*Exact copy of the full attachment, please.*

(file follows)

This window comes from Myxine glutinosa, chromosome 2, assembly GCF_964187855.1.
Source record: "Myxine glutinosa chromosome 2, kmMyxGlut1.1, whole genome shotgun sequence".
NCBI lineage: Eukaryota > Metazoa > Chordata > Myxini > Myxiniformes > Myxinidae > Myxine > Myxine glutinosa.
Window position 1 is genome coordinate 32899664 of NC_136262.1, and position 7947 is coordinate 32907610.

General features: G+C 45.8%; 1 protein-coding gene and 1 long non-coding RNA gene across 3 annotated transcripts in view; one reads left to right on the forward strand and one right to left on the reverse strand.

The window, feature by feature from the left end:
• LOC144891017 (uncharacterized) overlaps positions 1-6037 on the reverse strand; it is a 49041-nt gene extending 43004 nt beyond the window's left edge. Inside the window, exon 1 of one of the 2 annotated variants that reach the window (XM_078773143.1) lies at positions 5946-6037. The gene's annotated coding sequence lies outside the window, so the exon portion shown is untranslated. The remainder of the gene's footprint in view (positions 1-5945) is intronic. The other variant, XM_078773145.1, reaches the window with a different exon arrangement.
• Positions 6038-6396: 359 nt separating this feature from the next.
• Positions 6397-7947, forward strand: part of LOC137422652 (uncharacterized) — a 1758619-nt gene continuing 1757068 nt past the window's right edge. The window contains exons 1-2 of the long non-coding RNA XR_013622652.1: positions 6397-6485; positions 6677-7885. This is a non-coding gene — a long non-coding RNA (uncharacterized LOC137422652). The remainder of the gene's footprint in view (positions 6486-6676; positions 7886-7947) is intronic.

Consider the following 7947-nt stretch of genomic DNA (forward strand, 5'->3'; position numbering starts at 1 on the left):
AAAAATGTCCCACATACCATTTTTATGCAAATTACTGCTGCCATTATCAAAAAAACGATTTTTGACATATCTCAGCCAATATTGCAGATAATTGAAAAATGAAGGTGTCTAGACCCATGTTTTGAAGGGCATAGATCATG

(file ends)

This window comes from Myxine glutinosa, chromosome 2, assembly GCF_964187855.1.
Source record: "Myxine glutinosa chromosome 2, kmMyxGlut1.1, whole genome shotgun sequence".
NCBI lineage: Eukaryota > Metazoa > Chordata > Myxini > Myxiniformes > Myxinidae > Myxine > Myxine glutinosa.
Window position 1 is genome coordinate 32899664 of NC_136262.1, and position 7947 is coordinate 32907610.

General features: G+C 45.8%; 1 protein-coding gene and 1 long non-coding RNA gene across 3 annotated transcripts in view; one reads left to right on the forward strand and one right to left on the reverse strand.

The window, feature by feature from the left end:
• LOC144891017 (uncharacterized) overlaps positions 1-6037 on the reverse strand; it is a 49041-nt gene extending 43004 nt beyond the window's left edge. Inside the window, exon 1 of one of the 2 annotated variants that reach the window (XM_078773143.1) lies at positions 5946-6037. The gene's annotated coding sequence lies outside the window, so the exon portion shown is untranslated. The remainder of the gene's footprint in view (positions 1-5945) is intronic. The other variant, XM_078773145.1, reaches the window with a different exon arrangement.
• Positions 6038-6396: 359 nt separating this feature from the next.
• Positions 6397-7947, forward strand: part of LOC137422652 (uncharacterized) — a 1758619-nt gene continuing 1757068 nt past the window's right edge. The window contains exons 1-2 of the long non-coding RNA XR_013622652.1: positions 6397-6485; positions 6677-7885. This is a non-coding gene — a long non-coding RNA (uncharacterized LOC137422652). The remainder of the gene's footprint in view (positions 6486-6676; positions 7886-7947) is intronic.

Consider the following 7947-nt stretch of genomic DNA (forward strand, 5'->3'; position numbering starts at 1 on the left):
AAAAATGTCCCACATACCATTTTTATGCAAATTACTGCTGCCATTATCAAAAAAACGATTTTTGACATATCTCAGCCAATATTGCAGATAATTGAAAAATGAAGGTGTCTAGACCCATGTTTTGAAGGGCATAGATCATG